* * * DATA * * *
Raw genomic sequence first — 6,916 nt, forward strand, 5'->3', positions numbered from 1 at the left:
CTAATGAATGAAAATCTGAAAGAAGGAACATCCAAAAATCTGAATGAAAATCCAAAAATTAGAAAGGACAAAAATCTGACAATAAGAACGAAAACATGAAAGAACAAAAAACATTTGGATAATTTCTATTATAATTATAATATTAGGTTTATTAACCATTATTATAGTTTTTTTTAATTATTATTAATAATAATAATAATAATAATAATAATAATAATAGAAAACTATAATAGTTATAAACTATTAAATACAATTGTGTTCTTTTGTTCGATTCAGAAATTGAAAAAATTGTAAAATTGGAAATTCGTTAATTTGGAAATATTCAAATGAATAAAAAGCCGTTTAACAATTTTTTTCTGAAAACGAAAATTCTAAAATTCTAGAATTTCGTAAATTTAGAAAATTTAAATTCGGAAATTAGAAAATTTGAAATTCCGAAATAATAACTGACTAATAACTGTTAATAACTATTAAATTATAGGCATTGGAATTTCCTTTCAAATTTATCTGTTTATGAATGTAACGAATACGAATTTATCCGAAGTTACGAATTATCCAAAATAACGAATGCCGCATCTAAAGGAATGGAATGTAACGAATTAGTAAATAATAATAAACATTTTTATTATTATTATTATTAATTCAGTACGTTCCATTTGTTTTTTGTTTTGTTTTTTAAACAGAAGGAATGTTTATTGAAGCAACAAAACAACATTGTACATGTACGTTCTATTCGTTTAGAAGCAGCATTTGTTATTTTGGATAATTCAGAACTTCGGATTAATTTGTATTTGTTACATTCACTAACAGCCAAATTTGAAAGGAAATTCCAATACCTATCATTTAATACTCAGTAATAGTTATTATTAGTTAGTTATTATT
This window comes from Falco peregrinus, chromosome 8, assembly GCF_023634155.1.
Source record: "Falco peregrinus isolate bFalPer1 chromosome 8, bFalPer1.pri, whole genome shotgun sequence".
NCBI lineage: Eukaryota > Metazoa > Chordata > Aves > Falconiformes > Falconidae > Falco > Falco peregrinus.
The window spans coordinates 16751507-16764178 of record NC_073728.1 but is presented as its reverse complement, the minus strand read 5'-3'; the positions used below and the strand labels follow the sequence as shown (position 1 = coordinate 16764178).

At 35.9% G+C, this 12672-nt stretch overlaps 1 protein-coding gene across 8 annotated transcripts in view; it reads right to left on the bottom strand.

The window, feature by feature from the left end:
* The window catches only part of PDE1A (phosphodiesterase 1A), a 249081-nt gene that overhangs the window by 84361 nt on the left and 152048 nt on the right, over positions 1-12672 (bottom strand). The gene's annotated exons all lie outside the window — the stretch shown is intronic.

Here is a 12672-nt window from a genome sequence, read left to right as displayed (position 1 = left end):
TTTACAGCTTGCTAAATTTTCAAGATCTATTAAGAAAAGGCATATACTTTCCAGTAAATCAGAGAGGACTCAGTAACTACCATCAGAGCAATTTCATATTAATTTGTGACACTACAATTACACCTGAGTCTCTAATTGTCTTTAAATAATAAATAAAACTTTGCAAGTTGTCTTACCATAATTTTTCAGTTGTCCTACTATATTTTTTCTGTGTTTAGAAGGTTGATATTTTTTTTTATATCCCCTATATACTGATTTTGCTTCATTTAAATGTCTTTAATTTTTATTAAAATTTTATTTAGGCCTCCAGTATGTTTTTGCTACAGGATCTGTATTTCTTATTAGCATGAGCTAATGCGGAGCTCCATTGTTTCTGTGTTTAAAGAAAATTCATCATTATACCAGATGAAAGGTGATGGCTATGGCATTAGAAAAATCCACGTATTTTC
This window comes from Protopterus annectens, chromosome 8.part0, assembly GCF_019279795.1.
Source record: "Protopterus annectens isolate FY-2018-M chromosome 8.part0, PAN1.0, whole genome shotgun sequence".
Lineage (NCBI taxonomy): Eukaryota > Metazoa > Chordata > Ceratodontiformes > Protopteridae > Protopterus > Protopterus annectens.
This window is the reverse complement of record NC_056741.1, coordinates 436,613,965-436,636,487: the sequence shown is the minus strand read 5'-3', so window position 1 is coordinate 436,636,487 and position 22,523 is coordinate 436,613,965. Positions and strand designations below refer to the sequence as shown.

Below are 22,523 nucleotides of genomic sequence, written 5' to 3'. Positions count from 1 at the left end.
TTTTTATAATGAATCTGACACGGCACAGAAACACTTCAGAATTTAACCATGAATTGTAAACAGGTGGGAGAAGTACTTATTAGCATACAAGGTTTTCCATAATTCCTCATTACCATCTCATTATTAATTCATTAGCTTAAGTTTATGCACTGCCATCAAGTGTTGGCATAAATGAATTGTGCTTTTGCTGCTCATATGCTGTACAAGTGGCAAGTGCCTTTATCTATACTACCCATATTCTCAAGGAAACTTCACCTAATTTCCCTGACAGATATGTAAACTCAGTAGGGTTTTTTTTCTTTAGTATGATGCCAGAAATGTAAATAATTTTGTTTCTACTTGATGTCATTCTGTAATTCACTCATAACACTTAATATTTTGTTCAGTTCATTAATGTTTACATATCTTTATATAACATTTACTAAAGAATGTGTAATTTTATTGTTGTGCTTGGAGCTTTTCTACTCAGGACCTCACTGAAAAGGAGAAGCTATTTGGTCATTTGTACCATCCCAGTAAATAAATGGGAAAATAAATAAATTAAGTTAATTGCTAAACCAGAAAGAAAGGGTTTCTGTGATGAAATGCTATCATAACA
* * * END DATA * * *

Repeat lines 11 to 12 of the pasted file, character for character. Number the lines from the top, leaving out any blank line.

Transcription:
TTTACAGCTTGCTAAATTTTCAAGATCTATTAAGAAAAGGCATATACTTTCCAGTAAATCAGAGAGGACTCAGTAACTACCATCAGAGCAATTTCATATTAATTTGTGACACTACAATTACACCTGAGTCTCTAATTGTCTTTAAATAATAAATAAAACTTTGCAAGTTGTCTTACCATAATTTTTCAGTTGTCCTACTATATTTTTTCTGTGTTTAGAAGGTTGATATTTTTTTTTATATCCCCTATATACTGATTTTGCTTCATTTAAATGTCTTTAATTTTTATTAAAATTTTATTTAGGCCTCCAGTATGTTTTTGCTACAGGATCTGTATTTCTTATTAGCATGAGCTAATGCGGAGCTCCATTGTTTCTGTGTTTAAAGAAAATTCATCATTATACCAGATGAAAGGTGATGGCTATGGCATTAGAAAAATCCACGTATTTTC
This window comes from Protopterus annectens, chromosome 8.part0, assembly GCF_019279795.1.